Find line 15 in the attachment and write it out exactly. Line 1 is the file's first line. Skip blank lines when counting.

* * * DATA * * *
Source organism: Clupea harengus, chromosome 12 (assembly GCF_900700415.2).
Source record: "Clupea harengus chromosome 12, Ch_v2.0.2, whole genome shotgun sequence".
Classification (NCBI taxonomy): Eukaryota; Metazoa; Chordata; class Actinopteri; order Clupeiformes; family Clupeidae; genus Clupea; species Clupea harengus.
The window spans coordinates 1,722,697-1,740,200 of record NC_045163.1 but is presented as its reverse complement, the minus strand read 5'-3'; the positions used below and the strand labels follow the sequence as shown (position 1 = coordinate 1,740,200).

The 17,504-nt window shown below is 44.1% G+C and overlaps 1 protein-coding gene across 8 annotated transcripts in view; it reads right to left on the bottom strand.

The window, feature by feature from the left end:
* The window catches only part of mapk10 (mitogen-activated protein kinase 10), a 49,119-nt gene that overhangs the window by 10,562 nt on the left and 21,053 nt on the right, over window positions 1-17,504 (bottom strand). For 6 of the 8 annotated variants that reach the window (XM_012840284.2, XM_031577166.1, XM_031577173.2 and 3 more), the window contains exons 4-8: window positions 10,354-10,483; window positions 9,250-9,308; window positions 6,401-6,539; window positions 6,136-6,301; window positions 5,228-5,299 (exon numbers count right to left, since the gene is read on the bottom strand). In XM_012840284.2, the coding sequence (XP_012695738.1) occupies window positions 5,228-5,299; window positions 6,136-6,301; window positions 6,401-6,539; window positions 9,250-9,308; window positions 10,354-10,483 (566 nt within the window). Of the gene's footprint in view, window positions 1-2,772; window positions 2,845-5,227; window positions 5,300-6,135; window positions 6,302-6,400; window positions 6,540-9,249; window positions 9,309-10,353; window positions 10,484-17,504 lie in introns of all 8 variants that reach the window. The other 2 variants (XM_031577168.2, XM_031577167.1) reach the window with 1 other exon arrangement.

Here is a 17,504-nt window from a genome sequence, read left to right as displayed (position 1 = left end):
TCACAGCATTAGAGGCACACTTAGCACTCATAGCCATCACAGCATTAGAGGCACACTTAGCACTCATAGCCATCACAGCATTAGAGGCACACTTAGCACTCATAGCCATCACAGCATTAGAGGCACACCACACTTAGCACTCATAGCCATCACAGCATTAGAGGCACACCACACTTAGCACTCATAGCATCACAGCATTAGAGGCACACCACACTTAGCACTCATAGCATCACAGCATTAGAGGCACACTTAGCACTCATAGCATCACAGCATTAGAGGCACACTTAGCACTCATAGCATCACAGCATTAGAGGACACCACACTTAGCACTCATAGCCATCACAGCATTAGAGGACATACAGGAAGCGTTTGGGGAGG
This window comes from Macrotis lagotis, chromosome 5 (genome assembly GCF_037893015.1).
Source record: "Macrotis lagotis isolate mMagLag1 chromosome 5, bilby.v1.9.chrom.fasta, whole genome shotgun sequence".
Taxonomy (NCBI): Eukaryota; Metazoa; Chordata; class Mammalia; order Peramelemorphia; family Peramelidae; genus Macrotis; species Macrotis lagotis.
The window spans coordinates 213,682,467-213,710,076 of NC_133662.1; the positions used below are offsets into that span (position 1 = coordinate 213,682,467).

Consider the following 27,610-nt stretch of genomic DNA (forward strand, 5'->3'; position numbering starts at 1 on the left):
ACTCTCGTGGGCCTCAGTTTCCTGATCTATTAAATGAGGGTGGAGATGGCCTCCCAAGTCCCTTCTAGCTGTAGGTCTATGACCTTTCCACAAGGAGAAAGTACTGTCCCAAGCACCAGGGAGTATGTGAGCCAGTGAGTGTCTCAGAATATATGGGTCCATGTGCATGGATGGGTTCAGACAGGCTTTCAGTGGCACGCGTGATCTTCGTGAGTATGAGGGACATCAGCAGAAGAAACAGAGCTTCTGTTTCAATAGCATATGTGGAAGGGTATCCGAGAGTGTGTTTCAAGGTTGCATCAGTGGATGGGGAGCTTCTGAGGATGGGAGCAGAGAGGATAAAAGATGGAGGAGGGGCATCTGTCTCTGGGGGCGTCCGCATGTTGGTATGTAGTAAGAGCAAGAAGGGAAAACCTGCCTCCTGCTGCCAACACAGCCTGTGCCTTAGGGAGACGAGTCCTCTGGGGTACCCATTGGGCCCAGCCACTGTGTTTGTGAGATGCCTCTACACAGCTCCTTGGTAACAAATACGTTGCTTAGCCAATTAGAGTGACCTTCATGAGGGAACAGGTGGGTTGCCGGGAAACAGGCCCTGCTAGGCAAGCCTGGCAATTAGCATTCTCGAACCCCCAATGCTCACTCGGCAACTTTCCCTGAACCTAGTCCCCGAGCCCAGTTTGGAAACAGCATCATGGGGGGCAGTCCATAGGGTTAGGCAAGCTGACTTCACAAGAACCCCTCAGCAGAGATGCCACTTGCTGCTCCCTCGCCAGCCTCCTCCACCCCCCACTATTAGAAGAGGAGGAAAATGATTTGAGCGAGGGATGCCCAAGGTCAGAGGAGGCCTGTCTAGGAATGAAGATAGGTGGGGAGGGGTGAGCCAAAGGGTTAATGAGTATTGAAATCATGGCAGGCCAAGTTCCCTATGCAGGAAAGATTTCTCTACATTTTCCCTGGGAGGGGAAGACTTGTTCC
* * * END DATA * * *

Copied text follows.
ACTCTCGTGGGCCTCAGTTTCCTGATCTATTAAATGAGGGTGGAGATGGCCTCCCAAGTCCCTTCTAGCTGTAGGTCTATGACCTTTCCACAAGGAGAAAGTACTGTCCCAAGCACCAGGGAGTATGTGAGCCAGTGAGTGTCTCAGAATATATGGGTCCATGTGCATGGATGGGTTCAGACAGGCTTTCAGTGGCACGCGTGATCTTCGTGAGTATGAGGGACATCAGCAGAAGAAACAGAGCTTCTGTTTCAATAGCATATGTGGAAGGGTATCCGAGAGTGTGTTTCAAGGTTGCATCAGTGGATGGGGAGCTTCTGAGGATGGGAGCAGAGAGGATAAAAGATGGAGGAGGGGCATCTGTCTCTGGGGGCGTCCGCATGTTGGTATGTAGTAAGAGCAAGAAGGGAAAACCTGCCTCCTGCTGCCAACACAGCCTGTGCCTTAGGGAGACGAGTCCTCTGGGGTACCCATTGGGCCCAGCCACTGTGTTTGTGAGATGCCTCTACACAGCTCCTTGGTAACAAATACGTTGCTTAGCCAATTAGAGTGACCTTCATGAGGGAACAGGTGGGTTGCCGGGAAACAGGCCCTGCTAGGCAAGCCTGGCAATTAGCATTCTCGAACCCCCAATGCTCACTCGGCAACTTTCCCTGAACCTAGTCCCCGAGCCCAGTTTGGAAACAGCATCATGGGGGGCAGTCCATAGGGTTAGGCAAGCTGACTTCACAAGAACCCCTCAGCAGAGATGCCACTTGCTGCTCCCTCGCCAGCCTCCTCCACCCCCCACTATTAGAAGAGGAGGAAAATGATTTGAGCGAGGGATGCCCAAGGTCAGAGGAGGCCTGTCTAGGAATGAAGATAGGTGGGGAGGGGTGAGCCAAAGGGTTAATGAGTATTGAAATCATGGCAGGCCAAGTTCCCTATGCAGGAAAGATTTCTCTACATTTTCCCTGGGAGGGGAAGACTTGTTCC